Subway riders in China can scan their face to enter stations
Southern tech hub of Shenzhen joins several Chinese cities in embracing facial recognition for metro rides
The southern Chinese city of Shenzhen has launched a facial recognition system for entry to its subway system, joining a number of other centres throughout the country embracing the technology.
People over the age of 60 can register for the system for free entry at some subway entrances, state news agency Xinhua reported on Sunday.
This technology has been developed by the metro operator and internet giant Tencent, and will gradually be extended to allow free entry to other sections of the community, including military veterans.
For now, the service is only available at the 18 stations on Line 11, and involves 28 automatic gate machines and 60 self-service ticket processors.
The city has also been experimenting with facial recognition payment technology in the subway, with a test ticketing system installed in Futian station in March.
Instead of using cash or scanning a QR code on their mobile phones to pay for a ticket, commuters can have their face scanned and the fare deducted from a registered account.
Similar technology is also operating in other cities, including Jinan in the eastern province of Shandong, where the system has been up and running since April.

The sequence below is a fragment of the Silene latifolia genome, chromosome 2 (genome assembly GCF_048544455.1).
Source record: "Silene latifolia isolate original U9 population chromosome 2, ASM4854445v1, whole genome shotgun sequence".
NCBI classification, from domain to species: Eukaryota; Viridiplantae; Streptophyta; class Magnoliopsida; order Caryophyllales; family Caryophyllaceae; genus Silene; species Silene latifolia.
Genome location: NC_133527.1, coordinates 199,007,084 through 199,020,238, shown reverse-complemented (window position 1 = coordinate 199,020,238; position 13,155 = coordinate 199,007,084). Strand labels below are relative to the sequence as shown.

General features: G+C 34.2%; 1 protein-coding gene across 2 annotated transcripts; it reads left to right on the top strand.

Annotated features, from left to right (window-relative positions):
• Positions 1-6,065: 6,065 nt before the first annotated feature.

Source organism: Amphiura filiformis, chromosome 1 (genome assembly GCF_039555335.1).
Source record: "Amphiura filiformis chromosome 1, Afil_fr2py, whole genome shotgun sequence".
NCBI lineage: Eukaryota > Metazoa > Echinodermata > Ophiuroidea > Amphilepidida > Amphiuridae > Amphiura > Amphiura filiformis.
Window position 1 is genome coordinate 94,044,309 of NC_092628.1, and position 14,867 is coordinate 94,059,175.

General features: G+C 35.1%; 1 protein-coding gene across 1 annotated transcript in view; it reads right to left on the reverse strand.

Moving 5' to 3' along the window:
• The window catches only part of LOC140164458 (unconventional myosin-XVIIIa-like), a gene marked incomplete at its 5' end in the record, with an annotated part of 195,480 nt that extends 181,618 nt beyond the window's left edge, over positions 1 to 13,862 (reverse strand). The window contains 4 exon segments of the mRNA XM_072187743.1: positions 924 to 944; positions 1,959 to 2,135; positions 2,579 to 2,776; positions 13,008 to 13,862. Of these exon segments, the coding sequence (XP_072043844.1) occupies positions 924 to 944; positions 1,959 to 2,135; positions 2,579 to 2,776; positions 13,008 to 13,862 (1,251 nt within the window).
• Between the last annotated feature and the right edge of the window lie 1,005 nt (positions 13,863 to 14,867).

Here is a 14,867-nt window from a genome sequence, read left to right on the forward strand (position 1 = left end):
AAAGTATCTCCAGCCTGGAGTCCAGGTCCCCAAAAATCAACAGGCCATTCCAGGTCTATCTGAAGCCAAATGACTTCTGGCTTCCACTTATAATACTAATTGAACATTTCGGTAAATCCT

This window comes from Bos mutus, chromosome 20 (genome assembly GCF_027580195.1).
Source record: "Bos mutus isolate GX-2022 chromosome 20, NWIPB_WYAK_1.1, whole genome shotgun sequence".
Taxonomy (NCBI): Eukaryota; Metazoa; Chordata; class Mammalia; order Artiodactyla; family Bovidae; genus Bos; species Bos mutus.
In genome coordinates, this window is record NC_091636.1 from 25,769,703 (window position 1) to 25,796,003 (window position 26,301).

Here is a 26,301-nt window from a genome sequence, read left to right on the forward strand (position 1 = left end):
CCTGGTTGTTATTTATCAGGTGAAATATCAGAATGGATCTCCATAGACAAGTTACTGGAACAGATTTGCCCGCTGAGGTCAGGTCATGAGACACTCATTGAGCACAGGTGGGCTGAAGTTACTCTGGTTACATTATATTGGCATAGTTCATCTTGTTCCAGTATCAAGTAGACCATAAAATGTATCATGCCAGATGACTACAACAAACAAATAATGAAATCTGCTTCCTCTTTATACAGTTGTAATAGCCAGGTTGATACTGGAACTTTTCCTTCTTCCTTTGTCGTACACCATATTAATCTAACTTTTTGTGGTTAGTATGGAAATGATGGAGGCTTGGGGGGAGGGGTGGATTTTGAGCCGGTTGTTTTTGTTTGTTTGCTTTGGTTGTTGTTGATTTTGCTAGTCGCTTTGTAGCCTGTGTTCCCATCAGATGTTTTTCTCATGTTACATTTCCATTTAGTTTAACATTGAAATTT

About 500 commuters use the facial recognition technology to pay for tickets each day in Jinan, according to Chinese media reports.
In Guangzhou, in southern China’s Guangdong province, the machines were installed in two subway stations as an experiment on September 10.
In all, about 10 cities, including Shanghai, Qingdao, Nanjing and Nanning, are using the systems on an experimental basis, according to a report released last month by an institution affiliated with the China Information Industry Trade Association, a national level non-profit organisation.
The use of such payment services is another step in the country’s drive to integrate technology based on facial recognition and other forms of artificial intelligence into everyday life.
According to Chinese media reports, AI has been used to scan crowds at events such as pop concerts, helping police to spot and then arrest a number of wanted suspects.
But there are public concerns about the security of people’s data.
In a report published in January about mobile payments by the Payment and Clearing Association of China, 85% of respondents surveyed in 2018 said they were willing to use biometric systems for payments, a slight increase from 2017. However, 73.8% of respondents said they worried about leaks of personal data – although that was down from 84.8% a year earlier.
Other countries are also deploying facial recognition systems, including India which is reportedly aiming to build one of the world’s biggest.
The government of Indian Prime Minister Narendra Modi will open bids next month to build a system to centralise facial recognition data captured through surveillance cameras across the country.
It would link up with databases containing records for everything from passports to fingerprints to help India’s police force identify criminals, missing people and dead bodies, Bloomberg reported.